By Don Weekes
Records are not only meant to be broken. They deserve to be corrected, too. The longest surviving official NHL record among goalies dates to Hall of Famer Alex Connell, who also went by Alec, who choreographed 461 minutes and 29 seconds of perfect play against marksmen such as Howie Morenz and Frank Boucher in January and February 1928. His shutout standard is one of the game’s true gems — a rock of ages.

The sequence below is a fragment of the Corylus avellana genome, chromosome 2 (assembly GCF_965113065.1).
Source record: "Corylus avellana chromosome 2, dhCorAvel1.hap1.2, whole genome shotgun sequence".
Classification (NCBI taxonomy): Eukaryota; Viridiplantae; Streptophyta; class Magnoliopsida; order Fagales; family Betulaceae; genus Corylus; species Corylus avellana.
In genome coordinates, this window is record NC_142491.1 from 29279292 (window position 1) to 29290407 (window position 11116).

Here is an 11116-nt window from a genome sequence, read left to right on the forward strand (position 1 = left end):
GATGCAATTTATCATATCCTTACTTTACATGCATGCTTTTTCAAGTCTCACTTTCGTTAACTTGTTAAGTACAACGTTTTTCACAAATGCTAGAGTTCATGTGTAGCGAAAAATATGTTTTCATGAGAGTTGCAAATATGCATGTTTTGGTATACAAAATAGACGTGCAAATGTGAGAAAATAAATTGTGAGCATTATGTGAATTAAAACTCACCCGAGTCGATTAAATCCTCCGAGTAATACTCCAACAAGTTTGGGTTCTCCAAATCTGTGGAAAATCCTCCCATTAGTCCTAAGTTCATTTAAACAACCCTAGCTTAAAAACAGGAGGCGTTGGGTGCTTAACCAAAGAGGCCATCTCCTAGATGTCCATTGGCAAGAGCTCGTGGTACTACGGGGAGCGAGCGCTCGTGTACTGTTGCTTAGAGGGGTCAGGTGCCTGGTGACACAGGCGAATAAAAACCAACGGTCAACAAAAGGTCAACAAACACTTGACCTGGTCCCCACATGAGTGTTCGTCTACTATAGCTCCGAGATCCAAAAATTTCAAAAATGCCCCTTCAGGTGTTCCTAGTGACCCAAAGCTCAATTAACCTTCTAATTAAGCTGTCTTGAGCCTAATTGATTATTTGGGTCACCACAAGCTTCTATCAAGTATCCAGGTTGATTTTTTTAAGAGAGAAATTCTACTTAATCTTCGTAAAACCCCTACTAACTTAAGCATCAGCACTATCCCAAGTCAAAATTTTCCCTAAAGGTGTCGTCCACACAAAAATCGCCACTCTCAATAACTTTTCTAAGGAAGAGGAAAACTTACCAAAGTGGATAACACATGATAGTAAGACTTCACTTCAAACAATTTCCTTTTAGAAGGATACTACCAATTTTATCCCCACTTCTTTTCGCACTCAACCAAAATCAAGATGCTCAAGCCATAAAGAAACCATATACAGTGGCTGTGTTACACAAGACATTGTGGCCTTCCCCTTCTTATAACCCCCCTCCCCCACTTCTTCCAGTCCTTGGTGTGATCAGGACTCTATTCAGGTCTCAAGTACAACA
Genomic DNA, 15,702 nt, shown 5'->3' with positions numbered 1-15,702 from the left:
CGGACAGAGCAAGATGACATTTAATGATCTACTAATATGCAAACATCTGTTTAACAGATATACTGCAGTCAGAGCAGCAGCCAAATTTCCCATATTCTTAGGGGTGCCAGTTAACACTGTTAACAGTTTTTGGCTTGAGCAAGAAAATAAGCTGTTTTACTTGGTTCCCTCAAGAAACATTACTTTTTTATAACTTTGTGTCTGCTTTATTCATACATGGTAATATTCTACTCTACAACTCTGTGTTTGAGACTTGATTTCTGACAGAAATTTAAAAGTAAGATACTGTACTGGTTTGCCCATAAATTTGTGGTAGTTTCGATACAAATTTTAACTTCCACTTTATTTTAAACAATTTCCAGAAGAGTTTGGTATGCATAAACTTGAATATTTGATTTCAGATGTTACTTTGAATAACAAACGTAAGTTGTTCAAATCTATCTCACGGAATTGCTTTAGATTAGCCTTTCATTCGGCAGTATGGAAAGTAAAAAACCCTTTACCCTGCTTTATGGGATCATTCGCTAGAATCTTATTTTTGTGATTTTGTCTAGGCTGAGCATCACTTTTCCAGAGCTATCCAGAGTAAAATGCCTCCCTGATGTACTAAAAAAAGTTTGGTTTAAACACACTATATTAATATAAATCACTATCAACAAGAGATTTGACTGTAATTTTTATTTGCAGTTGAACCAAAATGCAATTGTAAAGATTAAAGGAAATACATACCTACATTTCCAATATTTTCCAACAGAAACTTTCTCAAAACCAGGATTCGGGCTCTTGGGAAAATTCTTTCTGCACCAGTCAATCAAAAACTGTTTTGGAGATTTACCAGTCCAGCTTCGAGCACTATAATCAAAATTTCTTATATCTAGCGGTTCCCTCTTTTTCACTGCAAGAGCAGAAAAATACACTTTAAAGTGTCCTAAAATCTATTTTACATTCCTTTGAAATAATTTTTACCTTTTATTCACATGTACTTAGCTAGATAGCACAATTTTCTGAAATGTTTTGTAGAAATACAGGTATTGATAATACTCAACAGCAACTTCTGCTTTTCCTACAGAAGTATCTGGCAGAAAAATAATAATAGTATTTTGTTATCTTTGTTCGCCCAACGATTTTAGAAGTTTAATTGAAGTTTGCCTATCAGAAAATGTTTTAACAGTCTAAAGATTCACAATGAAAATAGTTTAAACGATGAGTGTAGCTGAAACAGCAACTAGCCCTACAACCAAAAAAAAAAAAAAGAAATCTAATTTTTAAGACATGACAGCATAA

Without fanfare, it is among hockey’s most unbeatable records, long overshadowed by the more celebrated marks and gaudy numbers put up by the many superstars who followed Connell, up to and including multiple-record man Martin Brodeur. And no current goalie is likely to seriously challenge Connell’s uninterrupted zero time. However, his indomitable aggregate of 461:29 is due for a reset, recalculated to the correct time after 87 years. There have been a handful of worthy attempts to scale his monster six consecutive shutouts, most notably the out-of-thin-air five straight by modern-day record-holder Brian Boucher. Still, the recently retired Phoenix Coyote goalie only clocked a 332:01 run in 2003–04, compared to Connell’s bounce, which required a jaw-dropping 7.68 hours (461:29) of pipe play — abetted by early rules that allowed for 10 minutes of sudden-death overtime after regulation. And there’s the rub. Connell’s record, while hard to beat, bears a kind of that-was-then-this-is-now stain because it was set in the original dead-puck era, when goose eggs dominated game scores. In 1927–28, goalies racked up 97 in the league’s 220 matches. Similar to shootouts today, the blank had overstayed its welcome. To combat low goal production that season, forward passing was introduced in the defending and neutral zones, and goalie pads were trimmed from 12 to 10 inches. It did little to spur offence in the 10-team circuit. Only 3.84 goals per game were scored that year and Connell netted 15 SOs in Ottawa’s 44-game schedule. In just his fourth NHL year, the right-catcher had stockpiled 50 career shutouts. Connell’s record drive was built on two regulation wins, plus an overtime win and three scoreless ties, each requiring a 10-minute extra period. It is, however, that overtime win, a 1–0 Senators victory against the Montreal Maroons on February 2, that trashes his official 461:29. By how much? Let’s just say Connell is in no danger of losing his title nor is anyone remotely closer to catching him — the next-best all-time total is George Hainsworth’s 343:05. The amount of time it takes to tape the blade of a stick, lace up a skate or ice a fourth liner for one NHL shift is what Connell will lose on the clock: 40 seconds. It’s not much, especially in respect to Connell’s 26,050-minute career total or his unbeaten shutout sequence, which is about two complete games better than either runners-up, Hainsworth and Boucher. But in this day of game analytics, what’s interesting is the number change itself, at least to hockey geeks. In fact, Connell has been dealt several flawed times through the years. According to the Hockey Hall of Fame, his shutout mark wasn’t formally recognized until it first surfaced in the 1949-50 edition of the NHL Official Guide & Record Book, some 20 years after his feat. That year his record six shutouts listed 446:09 of shutout hockey. Then, in the late 1960s and 1970s it was rejigged again (460:09) and again (460:49) until 1976-77 when 461:29 became the official figure. It’s been that number ever since. So what’s wrong with 461:29? Somehow Connell was incorrectly credited with 70 minutes of play in the February 2 game. In fact, after stopping everything though 60 minutes, the Senators’ goalie only played 9:20 of the 10-minute extra session before teammate Hec Kilrea scored the 1–0 OT winner against the Maroons. The league confirmed that Connell’s TOI was 69:20 from game sheets and newspaper reports indicate that the goal ended the match. The long-held assumption that the Senators’ puckstopper played a full 10 minutes of overtime, 40 seconds more than he actually did, also goes against game rules of the day, which enforced a sudden-death provision. It was only in the following season, 1928–29, that the league dropped this model of tie-breaking and introduced a full 10-minute overtime period without sudden-death — something that modern-day statisticians may have overlooked in their calculations of Connell’s 1927–28 record. Interestingly, the correct numbers for his blank stretch have been available for some time. Hockey’s other bible on league play after the NHL guide, Charles L. Coleman’s The Trail of the Stanley Cup, has had it right since it was first published in 1969. Coleman counted correctly — 460:49 — in his own stat box detailing Connell’s streak. Finding something less than perfect in the league’s record book is a little like, well, taking one for the team. It’s not something you want to happen, but it’s important, even an obligation, to make it right. And by the way, Alex, congrats on the 87th anniversary.